PEOPLE just don't understand the true meaning of love. Of how pure, intoxicating, cuter than kittens with over 13 millions views (in youtube) and stronger than even Scan cement (which built our indestructible Mohakhali flyover) love is. Most people are concerned with relationships as a time-pass born out of boredom, peer pressure and often times, frustration over that integration problem or the first reproduction class in Biology (maybe causing a surge in hormonal activity), or for property inheritance (bhalobasha for bhalo basha) and the sorts. Honestly, it is really all because of lack of ambition and dedication, but that's a separate issue. What I am here to point out is how we always tend to underestimate the power of love in our daily lives; and especially in Bangla cinemas. Dhishumai to all you love discriminating scoundrels!
With much grace and tenderness I introduce to you, “Bhalobasha Dibi Ki Na Bol,” which was translated to “Love Me or Kill Me” in the poster of the movie itself. Fabulous translation but we are not here to appreciate that. We are here to appreciate the pure art of love that is being engraved into our society by our dear mainstream movie makers (from here on referred to as MMM). Clearly, we all have right to love; and the movie title pretty much disposes that we also have the right to threaten if not snatch love from the beloved, despite her consent or not. Oops, did I just become gender biased? Sorry about that; must have been the poster. The movie title almost sounds familiar to Kyrgyzstan's bride kidnapping culture (where a man of marriage age goes out on the street, chooses a girl, then kidnaps her takes her home where the women of his family tries to convince the kidnapped girl to marry the man. There are even special cars available for hire for the kidnapping. If you don't know about it I suggest you Google it for a quick scare). Trust me we do not want that in our country.
So why is this aggressiveness necessary in finding true love? Well, our dear MMM have provided an answer to the audience for that question as well; watch, “Mone Boro Kosto.” Ahh, this reminds me of the song “dukho dukho dukho pelam, ami hai” by the band Subconscious. Truly a marvelous creation; made my heart tremble with Juliet's sorrow every time I used to hear it playing on the streets. As the title suggests, in this movie you will find out what happens to you if you cannot find or steal or take with force your true love. Hence to make sure one does not plummet into this vicious cycle of grief and make the society a better place, our MMM made these two movies playing them side by side on the various cinema halls, enlightening the common people while filling their pockets with shiny notes. Who said our Bangla movies were defunct in practical information.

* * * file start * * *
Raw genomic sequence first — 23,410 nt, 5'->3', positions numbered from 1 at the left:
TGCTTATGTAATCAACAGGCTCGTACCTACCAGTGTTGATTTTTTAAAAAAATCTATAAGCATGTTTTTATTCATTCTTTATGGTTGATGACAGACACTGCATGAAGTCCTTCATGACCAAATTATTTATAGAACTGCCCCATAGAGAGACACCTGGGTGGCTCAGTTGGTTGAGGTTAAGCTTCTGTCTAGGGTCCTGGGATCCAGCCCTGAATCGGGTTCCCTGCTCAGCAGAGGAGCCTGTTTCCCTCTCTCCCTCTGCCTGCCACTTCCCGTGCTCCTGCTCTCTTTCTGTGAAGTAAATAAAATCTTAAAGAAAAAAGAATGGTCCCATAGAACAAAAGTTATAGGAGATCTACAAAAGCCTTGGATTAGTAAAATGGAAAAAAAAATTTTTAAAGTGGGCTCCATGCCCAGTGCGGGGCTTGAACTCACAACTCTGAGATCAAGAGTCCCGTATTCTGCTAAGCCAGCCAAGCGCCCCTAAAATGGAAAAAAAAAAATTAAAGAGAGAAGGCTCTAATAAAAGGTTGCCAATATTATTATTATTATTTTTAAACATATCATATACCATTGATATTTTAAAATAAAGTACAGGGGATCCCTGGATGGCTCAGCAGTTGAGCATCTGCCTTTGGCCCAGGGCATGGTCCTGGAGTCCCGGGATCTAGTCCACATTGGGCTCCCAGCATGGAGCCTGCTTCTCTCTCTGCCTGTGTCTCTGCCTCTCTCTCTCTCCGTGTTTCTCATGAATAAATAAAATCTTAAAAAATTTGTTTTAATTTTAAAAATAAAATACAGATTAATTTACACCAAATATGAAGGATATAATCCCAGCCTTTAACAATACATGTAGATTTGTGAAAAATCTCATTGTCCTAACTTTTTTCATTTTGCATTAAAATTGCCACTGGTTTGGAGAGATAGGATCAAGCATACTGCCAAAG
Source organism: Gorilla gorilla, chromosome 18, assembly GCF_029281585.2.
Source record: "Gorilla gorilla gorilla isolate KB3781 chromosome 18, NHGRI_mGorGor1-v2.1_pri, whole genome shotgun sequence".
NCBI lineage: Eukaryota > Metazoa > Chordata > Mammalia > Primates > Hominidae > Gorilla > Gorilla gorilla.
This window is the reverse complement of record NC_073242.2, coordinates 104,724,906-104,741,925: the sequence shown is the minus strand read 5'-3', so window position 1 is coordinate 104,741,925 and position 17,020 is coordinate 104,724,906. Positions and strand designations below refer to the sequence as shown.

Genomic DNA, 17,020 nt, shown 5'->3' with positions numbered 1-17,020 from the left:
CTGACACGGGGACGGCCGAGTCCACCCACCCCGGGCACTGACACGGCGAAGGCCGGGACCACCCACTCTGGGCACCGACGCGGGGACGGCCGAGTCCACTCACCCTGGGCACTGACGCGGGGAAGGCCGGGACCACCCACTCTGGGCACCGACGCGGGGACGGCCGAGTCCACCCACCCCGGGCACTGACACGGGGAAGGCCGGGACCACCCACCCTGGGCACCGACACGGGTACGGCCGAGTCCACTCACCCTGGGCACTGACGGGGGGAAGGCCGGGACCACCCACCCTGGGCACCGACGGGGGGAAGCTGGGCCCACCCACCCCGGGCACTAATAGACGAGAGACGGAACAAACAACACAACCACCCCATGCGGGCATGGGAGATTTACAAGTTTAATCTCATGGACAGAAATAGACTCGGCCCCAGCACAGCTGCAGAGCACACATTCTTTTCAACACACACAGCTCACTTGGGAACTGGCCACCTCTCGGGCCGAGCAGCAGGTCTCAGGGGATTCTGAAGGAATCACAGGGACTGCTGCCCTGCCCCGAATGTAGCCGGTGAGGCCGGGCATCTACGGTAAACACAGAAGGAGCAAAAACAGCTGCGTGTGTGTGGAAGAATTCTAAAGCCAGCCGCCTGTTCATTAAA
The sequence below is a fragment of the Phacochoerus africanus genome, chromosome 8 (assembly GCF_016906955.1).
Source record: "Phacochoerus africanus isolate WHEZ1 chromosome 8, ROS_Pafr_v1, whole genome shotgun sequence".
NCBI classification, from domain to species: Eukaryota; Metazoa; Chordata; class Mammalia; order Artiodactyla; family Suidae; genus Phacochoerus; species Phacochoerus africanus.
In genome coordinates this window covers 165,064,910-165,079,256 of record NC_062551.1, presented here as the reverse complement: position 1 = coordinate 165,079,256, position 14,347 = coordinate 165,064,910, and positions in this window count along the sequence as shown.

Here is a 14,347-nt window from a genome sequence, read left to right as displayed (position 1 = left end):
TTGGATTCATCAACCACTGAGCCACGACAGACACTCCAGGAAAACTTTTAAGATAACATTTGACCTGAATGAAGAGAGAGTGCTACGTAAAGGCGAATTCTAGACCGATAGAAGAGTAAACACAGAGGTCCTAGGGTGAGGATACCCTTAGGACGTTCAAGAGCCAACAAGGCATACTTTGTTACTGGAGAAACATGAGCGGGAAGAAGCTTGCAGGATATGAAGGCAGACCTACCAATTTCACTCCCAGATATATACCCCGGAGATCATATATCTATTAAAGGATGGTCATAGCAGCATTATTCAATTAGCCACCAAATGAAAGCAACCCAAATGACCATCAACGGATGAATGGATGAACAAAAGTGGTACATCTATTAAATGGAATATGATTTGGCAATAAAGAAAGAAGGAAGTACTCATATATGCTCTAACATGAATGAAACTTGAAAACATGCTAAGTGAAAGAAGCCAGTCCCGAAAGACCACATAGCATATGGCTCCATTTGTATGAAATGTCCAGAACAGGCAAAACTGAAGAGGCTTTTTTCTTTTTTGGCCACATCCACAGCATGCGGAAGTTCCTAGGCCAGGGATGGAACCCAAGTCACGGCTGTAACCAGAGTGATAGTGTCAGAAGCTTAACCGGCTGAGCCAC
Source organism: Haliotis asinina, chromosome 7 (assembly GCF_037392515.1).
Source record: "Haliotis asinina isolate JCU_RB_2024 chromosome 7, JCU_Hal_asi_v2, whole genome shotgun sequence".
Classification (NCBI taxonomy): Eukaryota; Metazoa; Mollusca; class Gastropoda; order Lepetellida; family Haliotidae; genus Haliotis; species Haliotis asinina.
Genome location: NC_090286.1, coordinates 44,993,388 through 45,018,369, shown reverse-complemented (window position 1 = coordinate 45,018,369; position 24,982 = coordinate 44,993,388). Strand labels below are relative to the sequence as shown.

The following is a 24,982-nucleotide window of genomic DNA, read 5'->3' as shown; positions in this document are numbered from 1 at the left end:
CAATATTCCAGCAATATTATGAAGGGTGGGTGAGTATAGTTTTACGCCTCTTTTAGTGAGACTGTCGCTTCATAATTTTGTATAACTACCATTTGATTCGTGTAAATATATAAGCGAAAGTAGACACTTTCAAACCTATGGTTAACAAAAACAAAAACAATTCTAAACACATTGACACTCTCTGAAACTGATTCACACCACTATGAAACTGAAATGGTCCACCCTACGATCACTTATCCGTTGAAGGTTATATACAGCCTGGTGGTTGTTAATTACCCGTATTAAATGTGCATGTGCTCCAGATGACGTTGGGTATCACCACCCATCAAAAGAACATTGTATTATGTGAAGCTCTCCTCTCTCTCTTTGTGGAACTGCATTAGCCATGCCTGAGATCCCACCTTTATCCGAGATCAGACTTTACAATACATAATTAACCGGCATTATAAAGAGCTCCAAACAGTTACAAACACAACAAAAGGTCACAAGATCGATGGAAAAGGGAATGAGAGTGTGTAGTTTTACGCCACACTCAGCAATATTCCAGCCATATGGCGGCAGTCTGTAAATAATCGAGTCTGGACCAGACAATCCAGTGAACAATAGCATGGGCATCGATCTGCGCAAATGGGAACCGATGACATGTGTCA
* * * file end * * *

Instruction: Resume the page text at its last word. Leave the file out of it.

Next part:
So you see, these movies are perfectly sane and justified and not to be made fun of. The next question is, then what about “Kajer Manush” or “Baba keno Chakor” or “Shami keno Ashami”? You see, love is spawned from the clutches of society and no love can exist without interacting with the social mesh. Every time you fall in love (which from these movies you will learn, are almost always once - the first and last pure love) you will undoubtedly face social class struggles and criminal activities with your girl being kidnapped by the bad guy, who ironically follows the motto of the first movie we talked about. We could of course roam into a whole discussion about that but let's not. But still hey, love is always like that, isn't it? You save your girl from enemy bondage riding a white painted donkey and the girl falls for you and you two do smoochy smoochy while we see flowers clashing in slow motion.
And if you think, love and social class struggles are getting too much for you emotionally and you can't bear it anymore, instead of falling into depression and ecstasy or cheap beer, watch “Machine Man” or “Halka Pagla;” our very own terminator (I wish we had one for our politicians) and incredible hulk. This should calm you down. Our MMM has us covered all way, I tell you; 24/7 entertainment and free classes on love. Development is underway and our MMM are the pioneers. Hail Kuddus, Morjina, Julekha and RS! Love to all.
By Adnan M. S. Fakir